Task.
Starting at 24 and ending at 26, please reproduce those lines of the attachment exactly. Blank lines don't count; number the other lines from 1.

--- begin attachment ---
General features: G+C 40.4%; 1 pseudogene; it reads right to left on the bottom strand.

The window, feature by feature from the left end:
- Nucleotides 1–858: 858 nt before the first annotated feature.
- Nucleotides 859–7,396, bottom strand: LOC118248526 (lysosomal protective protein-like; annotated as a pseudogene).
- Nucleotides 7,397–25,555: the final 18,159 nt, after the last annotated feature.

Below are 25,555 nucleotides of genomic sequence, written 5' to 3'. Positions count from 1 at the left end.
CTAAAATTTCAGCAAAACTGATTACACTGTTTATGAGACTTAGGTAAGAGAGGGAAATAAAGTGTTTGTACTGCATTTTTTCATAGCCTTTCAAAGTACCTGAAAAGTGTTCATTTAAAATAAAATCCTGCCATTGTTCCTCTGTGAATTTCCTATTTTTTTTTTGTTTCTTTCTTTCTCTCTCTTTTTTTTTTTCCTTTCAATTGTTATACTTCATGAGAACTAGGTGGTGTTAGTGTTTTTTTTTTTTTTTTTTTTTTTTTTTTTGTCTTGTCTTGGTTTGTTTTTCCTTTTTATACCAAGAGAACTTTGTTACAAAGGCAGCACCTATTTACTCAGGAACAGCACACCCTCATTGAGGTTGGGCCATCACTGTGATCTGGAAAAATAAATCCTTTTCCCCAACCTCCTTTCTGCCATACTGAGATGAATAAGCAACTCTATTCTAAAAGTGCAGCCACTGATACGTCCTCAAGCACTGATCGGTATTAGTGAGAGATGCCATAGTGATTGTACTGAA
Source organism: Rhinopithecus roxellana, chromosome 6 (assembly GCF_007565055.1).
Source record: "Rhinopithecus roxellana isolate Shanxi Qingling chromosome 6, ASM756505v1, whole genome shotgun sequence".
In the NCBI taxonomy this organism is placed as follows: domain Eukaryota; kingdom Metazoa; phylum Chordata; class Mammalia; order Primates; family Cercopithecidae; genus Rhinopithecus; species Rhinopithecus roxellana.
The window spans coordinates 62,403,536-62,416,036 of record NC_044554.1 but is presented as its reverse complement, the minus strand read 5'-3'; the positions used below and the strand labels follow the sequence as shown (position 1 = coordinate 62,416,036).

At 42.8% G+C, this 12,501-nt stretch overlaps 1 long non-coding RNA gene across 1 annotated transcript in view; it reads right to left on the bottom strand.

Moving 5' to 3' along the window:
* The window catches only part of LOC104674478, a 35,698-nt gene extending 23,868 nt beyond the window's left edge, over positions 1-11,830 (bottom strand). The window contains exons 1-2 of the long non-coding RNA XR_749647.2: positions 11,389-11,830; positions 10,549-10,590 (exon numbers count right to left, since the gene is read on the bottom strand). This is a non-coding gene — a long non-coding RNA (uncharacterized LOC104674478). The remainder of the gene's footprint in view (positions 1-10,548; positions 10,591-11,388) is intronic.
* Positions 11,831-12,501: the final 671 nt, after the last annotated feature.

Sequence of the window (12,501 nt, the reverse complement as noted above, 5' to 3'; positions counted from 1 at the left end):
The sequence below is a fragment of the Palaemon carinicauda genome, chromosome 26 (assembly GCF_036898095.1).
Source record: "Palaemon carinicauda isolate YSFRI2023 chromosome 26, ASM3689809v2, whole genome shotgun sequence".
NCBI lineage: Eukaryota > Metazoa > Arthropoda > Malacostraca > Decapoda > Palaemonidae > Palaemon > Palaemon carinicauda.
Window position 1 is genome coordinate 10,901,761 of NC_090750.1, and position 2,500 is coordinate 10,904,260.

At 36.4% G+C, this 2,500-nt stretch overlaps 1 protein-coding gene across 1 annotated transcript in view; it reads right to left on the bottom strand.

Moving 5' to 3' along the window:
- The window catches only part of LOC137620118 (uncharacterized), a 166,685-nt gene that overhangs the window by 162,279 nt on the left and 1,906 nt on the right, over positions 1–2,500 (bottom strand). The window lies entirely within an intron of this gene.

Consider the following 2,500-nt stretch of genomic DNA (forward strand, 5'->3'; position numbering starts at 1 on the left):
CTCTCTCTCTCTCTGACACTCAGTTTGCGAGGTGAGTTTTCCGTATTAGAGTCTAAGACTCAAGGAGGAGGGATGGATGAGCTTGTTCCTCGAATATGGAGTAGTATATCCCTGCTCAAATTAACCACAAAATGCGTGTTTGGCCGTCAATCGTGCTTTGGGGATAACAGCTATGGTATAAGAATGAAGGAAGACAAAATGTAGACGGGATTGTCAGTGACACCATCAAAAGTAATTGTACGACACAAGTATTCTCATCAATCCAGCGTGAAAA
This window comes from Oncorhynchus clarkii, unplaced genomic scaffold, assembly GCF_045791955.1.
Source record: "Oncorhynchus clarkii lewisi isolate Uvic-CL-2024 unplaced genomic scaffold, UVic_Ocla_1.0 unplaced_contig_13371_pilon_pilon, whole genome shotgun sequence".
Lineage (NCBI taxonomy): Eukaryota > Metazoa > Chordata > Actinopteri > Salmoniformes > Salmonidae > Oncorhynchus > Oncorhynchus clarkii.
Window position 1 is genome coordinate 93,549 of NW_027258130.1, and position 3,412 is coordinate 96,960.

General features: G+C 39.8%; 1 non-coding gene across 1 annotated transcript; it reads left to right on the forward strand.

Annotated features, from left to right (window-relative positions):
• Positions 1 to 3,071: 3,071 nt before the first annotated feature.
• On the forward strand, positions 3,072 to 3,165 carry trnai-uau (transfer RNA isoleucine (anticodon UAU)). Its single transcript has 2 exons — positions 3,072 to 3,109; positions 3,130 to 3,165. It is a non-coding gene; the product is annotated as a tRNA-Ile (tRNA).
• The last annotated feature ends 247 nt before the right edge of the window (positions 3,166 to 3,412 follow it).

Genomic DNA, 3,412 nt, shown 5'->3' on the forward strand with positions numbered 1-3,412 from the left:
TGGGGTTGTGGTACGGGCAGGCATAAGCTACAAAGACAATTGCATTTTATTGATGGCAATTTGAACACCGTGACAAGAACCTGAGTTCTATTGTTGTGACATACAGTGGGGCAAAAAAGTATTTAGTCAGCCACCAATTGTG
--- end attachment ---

Consider the following 2,500-nt stretch of genomic DNA (forward strand, 5'->3'; position numbering starts at 1 on the left):
CTCTCTCTCTCTCTGACACTCAGTTTGCGAGGTGAGTTTTCCGTATTAGAGTCTAAGACTCAAGGAGGAGGGATGGATGAGCTTGTTCCTCGAATATGGAGTAGTATATCCCTGCTCAAATTAACCACAAAATGCGTGTTTGGCCGTCAATCGTGCTTTGGGGATAACAGCTATGGTATAAGAATGAAGGAAGACAAAATGTAGACGGGATTGTCAGTGACACCATCAAAAGTAATTGTACGACACAAGTATTCTCATCAATCCAGCGTGAAAA
This window comes from Oncorhynchus clarkii, unplaced genomic scaffold, assembly GCF_045791955.1.